It is possible from one angle to see Obama’s support for the Arab Spring as support for democracy in the Middle East. Yet as his decision to turn his back on the Iranian pro-democracy protesters suggests, Obama was hardly a supporter of regional democrats. Nor was he particularly interested in supporting Iraq’s struggling democracy, which he saw as a tar pit that would only prolong U.S. engagement in the region—which he strongly opposed. In place of U.S. engagement, Obama supported anti-Western, “one election” Islamists who, like the Muslim Brotherhood in Egypt, Erdogan in Turkey, and Khamenei in Iran, used and abused democratic mechanisms to gain and keep power. His preference was not for democrats per se, but for anti-imperialists who overthrew or sought to overthrow autocratic U.S. allies.
Yet the Arab Spring turned out very differently than Obama expected. When the Arab Spring in Egypt led to the takeover by the Muslim Brotherhood, the Egyptian military, backed by many secular Egyptians who had demonstrated against Mubarak, launched a coup to restore secular authoritarian rule. In Syria, a democratic uprising led to a brutal crackdown by Bashar Assad, with support from Iran-backed ground troops.
The failures of the Arab Spring meant the collapse of Obama’s vision for a Middle East led by the Muslim Brotherhood and its affiliates. It was only after that vision collapsed that Obama sent his advisers Jake Sullivan and Bill Burns to Oman in 2013 to explore nuclear negotiations with the Iranians—in the hopes of finding another Middle Eastern power aside from Turkey that could “stabilize” the region in the wake of America’s withdrawal from Iraq.
Unsurprisingly, Iran often seemed to exist for Obama not as a threat to U.S. interests but as a historical victim of Western imperialism, which supposedly overthrew a “democratically elected” Iranian prime minister and installed the shah. Iran’s repressive theocratic regime seemed less notable for its blatant offenses against its own people, or its efforts to destabilize neighboring states, than for its role as the bête noire of warmongering neoconservatives in the United States, who supported a regional structure that put America on the side of troublemakers such as Israel and Saudi Arabia. Faced with the choice between the Islamic Republic and its enemies, Obama found it surprisingly easy to take the side of the mullahs—putting himself and the United States crossways both to U.S. interests and the hopes and dreams of the Iranian people.
Obama’s big Iran play, which continues to shape U.S. regional policy to this day, was therefore neither “values-driven” nor purely pragmatic. His apparent goal was to extricate the United States from a cycle of endless conflict—one of whose primary causes, as he saw it, was Western imperialism. In doing so, Obama sought to be the first anti-imperialist American president since Dwight Eisenhower, who had backed Egyptian President Gamal Abdel Nasser against the British, French, and Israelis in the 1956 Suez war. (Eisenhower later admitted that backing Nasser and abandoning the United States’ traditional allies had been one of the biggest mistakes of his presidency.)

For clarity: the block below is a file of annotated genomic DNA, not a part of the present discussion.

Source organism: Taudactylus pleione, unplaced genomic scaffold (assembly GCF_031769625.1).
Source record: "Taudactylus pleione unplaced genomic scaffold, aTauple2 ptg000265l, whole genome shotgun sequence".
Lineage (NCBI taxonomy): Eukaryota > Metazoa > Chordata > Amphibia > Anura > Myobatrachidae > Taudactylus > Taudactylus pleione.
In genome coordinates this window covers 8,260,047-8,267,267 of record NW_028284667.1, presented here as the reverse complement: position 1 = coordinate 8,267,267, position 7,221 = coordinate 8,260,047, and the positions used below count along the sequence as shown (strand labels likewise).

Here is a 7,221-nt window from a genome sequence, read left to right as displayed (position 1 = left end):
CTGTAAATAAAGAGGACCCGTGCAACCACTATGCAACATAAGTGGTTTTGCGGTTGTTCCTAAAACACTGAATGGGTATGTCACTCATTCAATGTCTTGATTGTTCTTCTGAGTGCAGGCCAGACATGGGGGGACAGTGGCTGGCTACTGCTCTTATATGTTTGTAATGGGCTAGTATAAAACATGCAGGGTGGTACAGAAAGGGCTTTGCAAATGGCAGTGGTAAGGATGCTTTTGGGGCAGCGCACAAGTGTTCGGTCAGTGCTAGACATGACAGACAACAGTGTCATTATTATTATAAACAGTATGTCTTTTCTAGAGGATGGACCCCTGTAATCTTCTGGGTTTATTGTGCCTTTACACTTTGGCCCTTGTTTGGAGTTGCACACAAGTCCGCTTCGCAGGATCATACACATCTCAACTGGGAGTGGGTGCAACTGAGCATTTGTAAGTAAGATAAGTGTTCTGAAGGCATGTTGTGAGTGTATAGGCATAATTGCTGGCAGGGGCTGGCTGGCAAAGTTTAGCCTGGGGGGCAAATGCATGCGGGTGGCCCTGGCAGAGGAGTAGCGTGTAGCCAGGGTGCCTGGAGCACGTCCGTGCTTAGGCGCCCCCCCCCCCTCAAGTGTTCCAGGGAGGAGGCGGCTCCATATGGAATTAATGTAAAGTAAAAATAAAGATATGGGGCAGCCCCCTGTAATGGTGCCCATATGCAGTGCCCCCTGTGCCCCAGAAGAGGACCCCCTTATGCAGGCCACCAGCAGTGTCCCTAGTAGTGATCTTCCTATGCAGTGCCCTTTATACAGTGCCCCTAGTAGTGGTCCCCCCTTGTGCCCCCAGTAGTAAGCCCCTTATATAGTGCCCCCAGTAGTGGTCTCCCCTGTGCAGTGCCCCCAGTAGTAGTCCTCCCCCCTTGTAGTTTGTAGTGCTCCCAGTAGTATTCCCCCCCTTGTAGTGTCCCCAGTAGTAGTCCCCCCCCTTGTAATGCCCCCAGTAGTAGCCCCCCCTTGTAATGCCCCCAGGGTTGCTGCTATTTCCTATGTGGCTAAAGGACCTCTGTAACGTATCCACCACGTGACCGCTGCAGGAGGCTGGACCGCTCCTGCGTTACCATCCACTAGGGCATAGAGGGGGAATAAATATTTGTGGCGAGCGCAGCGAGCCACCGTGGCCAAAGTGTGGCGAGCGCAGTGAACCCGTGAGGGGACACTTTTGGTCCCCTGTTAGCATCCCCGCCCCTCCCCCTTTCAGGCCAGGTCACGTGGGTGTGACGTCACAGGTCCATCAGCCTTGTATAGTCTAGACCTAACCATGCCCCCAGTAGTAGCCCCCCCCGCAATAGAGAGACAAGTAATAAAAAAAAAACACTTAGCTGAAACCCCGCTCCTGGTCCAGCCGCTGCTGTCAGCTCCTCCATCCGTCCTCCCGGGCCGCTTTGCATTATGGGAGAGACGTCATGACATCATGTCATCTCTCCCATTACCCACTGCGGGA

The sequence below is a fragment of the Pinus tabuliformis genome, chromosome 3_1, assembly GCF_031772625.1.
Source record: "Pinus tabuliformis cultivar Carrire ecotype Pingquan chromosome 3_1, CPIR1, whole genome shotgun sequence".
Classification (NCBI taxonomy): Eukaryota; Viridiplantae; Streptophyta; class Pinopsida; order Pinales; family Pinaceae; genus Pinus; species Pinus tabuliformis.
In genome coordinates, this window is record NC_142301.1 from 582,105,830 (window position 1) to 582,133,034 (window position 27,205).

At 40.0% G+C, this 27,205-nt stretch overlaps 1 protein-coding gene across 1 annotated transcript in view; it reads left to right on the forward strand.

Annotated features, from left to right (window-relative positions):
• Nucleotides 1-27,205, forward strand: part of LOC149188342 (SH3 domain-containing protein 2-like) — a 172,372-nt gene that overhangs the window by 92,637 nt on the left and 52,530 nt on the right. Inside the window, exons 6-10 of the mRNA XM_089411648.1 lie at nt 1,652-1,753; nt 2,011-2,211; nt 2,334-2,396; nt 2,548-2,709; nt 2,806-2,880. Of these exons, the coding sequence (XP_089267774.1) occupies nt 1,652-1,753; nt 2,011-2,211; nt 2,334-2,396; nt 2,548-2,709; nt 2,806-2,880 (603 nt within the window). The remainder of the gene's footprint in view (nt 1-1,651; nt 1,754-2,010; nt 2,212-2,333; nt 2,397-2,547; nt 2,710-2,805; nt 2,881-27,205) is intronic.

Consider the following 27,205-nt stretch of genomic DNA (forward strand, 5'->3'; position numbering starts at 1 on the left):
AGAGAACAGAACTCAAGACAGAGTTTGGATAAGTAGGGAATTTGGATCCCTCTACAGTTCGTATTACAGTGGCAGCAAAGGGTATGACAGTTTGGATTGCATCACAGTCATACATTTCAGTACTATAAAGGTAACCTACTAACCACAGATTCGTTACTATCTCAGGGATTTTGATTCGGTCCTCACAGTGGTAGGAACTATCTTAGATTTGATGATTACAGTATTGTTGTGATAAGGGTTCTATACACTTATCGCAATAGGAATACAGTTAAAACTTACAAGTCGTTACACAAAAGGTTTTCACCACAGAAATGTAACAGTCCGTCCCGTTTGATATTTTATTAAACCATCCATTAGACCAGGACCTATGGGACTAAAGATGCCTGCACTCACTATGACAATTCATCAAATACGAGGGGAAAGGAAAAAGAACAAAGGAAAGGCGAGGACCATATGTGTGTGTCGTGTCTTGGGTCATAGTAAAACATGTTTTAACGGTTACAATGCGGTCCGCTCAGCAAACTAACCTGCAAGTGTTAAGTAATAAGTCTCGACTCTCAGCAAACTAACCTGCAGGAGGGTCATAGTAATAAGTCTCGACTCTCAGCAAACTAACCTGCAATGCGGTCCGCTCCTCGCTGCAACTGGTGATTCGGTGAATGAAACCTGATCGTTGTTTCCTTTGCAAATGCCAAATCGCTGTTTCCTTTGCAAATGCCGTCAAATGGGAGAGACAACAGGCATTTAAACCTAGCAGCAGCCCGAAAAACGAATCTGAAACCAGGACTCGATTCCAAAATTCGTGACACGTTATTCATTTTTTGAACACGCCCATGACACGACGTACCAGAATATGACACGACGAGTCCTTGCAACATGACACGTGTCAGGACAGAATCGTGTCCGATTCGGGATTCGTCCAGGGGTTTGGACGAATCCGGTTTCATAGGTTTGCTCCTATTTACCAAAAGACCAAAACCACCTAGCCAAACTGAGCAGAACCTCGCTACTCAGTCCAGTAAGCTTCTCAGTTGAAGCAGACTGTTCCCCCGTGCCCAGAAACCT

Yet the Iranians were not, in fact, powerful enough to play the “balancing” role Obama envisioned for them, as their failure to stabilize Syria proved. He therefore stood aside, willingly or not, as the Russians intervened on the Iranian side to bomb the Syrian resistance. For rescuing the Islamic Republic and its allies in Syria, Putin was allowed to invade Crimea and the Donbas with minimal opposition from the Obama administration.
Anti-imperialist narratives were clearly important to Obama, and make sense as products of his unique upbringing. The fact that they utterly failed to correspond to regional realities caused multiple problems on the ground in the Middle East. Obama’s policy of trying to put the United States on the side of his own preferred client states created a slaughter in Syria that in turn led to multiple other slaughters throughout the region. The rise of ISIS was fueled partly in response to vicious Iran-backed attacks against Iraqi and Syrian Sunnis. The shocking rise of the Islamic State required Obama to send U.S. troops into Syria and back into Iraq. It also emboldened Putin, who invaded Ukraine for the third time in 2022.
Obama’s ongoing and catastrophic policy failure, which has blocked the Biden administration from developing any kind of workable strategic vision for dealing with current realities in Iran and throughout the region, demonstrates that substituting American narratives about purity and guilt for hard-power realities is a dangerous business. Ideologically driven anti-Western narratives led the United States to place dangerous and wrongheaded bets on Sunni Islamists and Shiite theocrats at the expense of our own interests and friends. Poorly executed policy led to a fatally flawed nuclear agreement that continues to bedevil the Biden administration and America’s European and Middle Eastern allies. The JCPOA was a big mistake. The longer we refuse to admit that, the higher the price we will continue to pay.
Mark Dubowitz is the CEO of the Foundation for Defense of Democracies.